We can always stand to benefit from becoming more informed citizens of the very culturally and politically varied world that we inhabit. Similarly, we stand to benefit enormously by immersing ourselves in new art forms, literature, and more, to continually expand our horizons and encounter the unknown, coming to appreciate difference and the unfamiliar, and the aspects of familiarity that exists within those differences as well. A work that can do both of these things simultaneously is a very special thing, indeed.
These three graphic memoirs from Riad Sattouf, Marjane Satrapi, and Guy Delisle, do just that. Connected, however loosely, both geographically and thematically, these three great works of the burgeoning, though arguably still underappreciated genre of graphic memoir, are historically and politically rich, artistically engaging, as well as extremely personal and enlightening accounts of the Middle East. From Sattouf’s confused early years in Librya and Syria, to Satrapi’s rebellious adolescence in Iran, and Delisle’s expat explorations of Jerusalem, a place that means so much to so many, these works provide the reader with an opportunity to experience a visually striking and engaging account of people and places that many of us may not have access to otherwise, or at least not in the way presented here.
For those looking for an introduction to the graphic memoir genre, to the history and politics of the Middle East, or simply to a beautiful and engaging work of autobiography, these three books are highly recommended.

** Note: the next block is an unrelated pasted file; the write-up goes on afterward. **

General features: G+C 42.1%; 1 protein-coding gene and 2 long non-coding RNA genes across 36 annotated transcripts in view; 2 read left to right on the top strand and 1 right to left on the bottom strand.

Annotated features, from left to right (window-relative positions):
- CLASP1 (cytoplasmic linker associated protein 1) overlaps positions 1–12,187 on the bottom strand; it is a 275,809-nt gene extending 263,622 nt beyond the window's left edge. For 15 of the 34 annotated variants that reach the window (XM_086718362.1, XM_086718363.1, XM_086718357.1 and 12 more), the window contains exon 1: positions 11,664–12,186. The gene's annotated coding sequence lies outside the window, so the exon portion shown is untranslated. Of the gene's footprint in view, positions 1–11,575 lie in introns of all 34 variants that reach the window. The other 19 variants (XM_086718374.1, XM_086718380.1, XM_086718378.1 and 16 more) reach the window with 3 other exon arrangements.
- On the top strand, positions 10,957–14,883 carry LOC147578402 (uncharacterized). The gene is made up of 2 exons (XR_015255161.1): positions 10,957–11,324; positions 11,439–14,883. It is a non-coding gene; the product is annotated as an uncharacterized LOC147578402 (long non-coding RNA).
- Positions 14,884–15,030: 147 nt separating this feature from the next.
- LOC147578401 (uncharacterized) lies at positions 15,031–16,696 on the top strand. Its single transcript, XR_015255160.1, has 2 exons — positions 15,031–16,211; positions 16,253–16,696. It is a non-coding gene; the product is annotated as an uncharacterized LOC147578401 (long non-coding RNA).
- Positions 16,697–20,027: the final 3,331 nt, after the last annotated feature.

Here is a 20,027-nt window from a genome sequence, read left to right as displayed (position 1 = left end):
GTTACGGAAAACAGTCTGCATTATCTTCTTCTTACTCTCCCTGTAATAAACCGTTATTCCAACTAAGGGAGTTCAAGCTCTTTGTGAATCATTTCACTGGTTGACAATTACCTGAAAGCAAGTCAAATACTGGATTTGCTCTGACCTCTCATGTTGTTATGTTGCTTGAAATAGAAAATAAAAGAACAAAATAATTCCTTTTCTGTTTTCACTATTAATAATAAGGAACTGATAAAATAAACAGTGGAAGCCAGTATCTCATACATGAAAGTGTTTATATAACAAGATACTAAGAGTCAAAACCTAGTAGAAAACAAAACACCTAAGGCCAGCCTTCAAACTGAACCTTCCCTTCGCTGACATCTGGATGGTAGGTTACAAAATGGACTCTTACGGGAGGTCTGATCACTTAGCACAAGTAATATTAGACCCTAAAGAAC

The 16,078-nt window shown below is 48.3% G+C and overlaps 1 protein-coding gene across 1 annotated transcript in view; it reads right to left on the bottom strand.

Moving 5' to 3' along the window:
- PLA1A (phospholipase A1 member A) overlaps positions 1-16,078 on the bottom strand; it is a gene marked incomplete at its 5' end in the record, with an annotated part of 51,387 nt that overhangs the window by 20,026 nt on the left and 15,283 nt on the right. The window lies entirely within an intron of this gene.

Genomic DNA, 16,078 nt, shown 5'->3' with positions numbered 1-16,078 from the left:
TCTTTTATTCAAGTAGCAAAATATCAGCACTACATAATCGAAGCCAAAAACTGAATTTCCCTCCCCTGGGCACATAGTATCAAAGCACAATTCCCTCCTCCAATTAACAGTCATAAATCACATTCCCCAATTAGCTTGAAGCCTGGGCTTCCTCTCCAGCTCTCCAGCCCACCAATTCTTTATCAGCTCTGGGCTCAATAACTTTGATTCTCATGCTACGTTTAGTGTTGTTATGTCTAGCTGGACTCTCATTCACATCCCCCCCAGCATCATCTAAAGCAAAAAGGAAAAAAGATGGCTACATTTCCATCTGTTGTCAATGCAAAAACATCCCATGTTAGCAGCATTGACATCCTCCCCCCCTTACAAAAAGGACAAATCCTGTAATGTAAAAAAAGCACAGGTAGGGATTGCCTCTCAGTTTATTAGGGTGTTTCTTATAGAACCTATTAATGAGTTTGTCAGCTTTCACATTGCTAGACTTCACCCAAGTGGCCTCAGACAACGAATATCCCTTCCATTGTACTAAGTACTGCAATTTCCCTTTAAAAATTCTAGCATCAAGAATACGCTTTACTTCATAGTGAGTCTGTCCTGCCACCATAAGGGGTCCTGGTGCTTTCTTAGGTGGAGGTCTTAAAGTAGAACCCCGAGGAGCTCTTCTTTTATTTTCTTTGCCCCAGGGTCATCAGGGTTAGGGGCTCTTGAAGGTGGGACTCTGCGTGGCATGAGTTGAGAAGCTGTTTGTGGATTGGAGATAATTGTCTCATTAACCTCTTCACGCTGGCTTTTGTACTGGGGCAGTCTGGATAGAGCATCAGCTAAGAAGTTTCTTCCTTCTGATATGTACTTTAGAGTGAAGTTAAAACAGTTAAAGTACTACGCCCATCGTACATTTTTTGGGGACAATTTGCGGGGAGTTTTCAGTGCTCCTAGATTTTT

The Arab of the Future: A Childhood in the Middle East, 1978-1984 by Riad Sattouf
Recounting his childhood growing up in France, Libya, and Syria in the 70s and 80s, Riad Sattouf’s graphic memoir offers an enthralling glimpse into not only the experience of one child navigating the difficulties of growing up in a world, and family, in crisis, but a historically rich account of the Middle East as well. Darkly funny, tragic, and wonderfully illustrated, the first in this series of four is sure to be an engaging and rewarding read for fans of the graphic memoir genre, as well as those seeking to branch out and explore a new world of fascinating literature.
Persepolis by Marjane Satrapi
A classic of the genre, Marjane Satrapi’s Persepolis combines political history and memoir to capture aspects of the Islamic Revolution not to be found in the history books. Through stark, yet beautiful, black-and-white drawing and compelling storytelling, Satrapi explore the often-contradictory nature of private and public life, as well as the feeling of grappling with a love and hate of the place you are from; feelings that many of us are more than familiar with. Readers are likely to find Satrapi’s account of childhood and adolescence both foreign and reminiscent, as well as heartwarming and, at times, heartbreaking.
Jerusalem: Chronicles from the Holy City by Guy Delisle
The absurd and the tragic are very closely related throughout Guy Delisle’s excellent travelogue and memoir Jerusalem: Chronicles from the Holy City. Living for a year with his family in Jerusalem, Delisle’s wry observations and commentary of a land wrought with political peril and uncertainty offers the reader a new way understanding the troubled history and religious significance of the Holy City. The complexities of the Israeli-Palestinian conflict are often truly difficult to understand, but Delisle’s book renders these complexities comprehendible in a way I’ve not encountered before. Delisle, while clearly immersed in the day-to-day life of the Holy City, seems to somehow simultaneously reside outside or above the place he inhabits, providing a largely unbiased account of both sides of the conflict, the absurdities and tragedies of both, as well as the mundane that exists alongside the sacred. Though much has occurred since the publication of Delisle’s book, this work remains invaluable in its engaging and enlightening account the Israeli-Palestinian conflict and of the city of Jerusalem.